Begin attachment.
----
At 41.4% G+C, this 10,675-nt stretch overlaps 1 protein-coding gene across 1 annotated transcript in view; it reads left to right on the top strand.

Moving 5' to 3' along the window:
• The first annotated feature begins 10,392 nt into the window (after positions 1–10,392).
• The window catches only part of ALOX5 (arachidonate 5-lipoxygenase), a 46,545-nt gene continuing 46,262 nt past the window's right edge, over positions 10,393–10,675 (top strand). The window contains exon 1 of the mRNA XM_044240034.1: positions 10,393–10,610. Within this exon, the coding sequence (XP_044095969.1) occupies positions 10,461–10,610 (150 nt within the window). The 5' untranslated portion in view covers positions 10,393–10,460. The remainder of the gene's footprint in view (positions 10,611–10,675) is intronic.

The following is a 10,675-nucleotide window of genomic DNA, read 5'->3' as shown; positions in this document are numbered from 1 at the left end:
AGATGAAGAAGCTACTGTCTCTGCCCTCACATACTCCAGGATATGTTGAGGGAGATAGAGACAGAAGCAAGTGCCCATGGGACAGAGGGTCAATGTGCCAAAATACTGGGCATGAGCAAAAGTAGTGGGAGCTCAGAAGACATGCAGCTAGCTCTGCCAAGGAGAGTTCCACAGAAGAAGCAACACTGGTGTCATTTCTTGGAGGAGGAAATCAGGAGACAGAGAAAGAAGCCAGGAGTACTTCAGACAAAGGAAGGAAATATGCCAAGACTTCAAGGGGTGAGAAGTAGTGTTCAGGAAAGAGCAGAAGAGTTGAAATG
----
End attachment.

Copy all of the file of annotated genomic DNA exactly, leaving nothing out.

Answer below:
At 41.4% G+C, this 10,675-nt stretch overlaps 1 protein-coding gene across 1 annotated transcript in view; it reads left to right on the top strand.

Moving 5' to 3' along the window:
• The first annotated feature begins 10,392 nt into the window (after positions 1–10,392).
• The window catches only part of ALOX5 (arachidonate 5-lipoxygenase), a 46,545-nt gene continuing 46,262 nt past the window's right edge, over positions 10,393–10,675 (top strand). The window contains exon 1 of the mRNA XM_044240034.1: positions 10,393–10,610. Within this exon, the coding sequence (XP_044095969.1) occupies positions 10,461–10,610 (150 nt within the window). The 5' untranslated portion in view covers positions 10,393–10,460. The remainder of the gene's footprint in view (positions 10,611–10,675) is intronic.

The following is a 10,675-nucleotide window of genomic DNA, read 5'->3' as shown; positions in this document are numbered from 1 at the left end:
AGATGAAGAAGCTACTGTCTCTGCCCTCACATACTCCAGGATATGTTGAGGGAGATAGAGACAGAAGCAAGTGCCCATGGGACAGAGGGTCAATGTGCCAAAATACTGGGCATGAGCAAAAGTAGTGGGAGCTCAGAAGACATGCAGCTAGCTCTGCCAAGGAGAGTTCCACAGAAGAAGCAACACTGGTGTCATTTCTTGGAGGAGGAAATCAGGAGACAGAGAAAGAAGCCAGGAGTACTTCAGACAAAGGAAGGAAATATGCCAAGACTTCAAGGGGTGAGAAGTAGTGTTCAGGAAAGAGCAGAAGAGTTGAAATG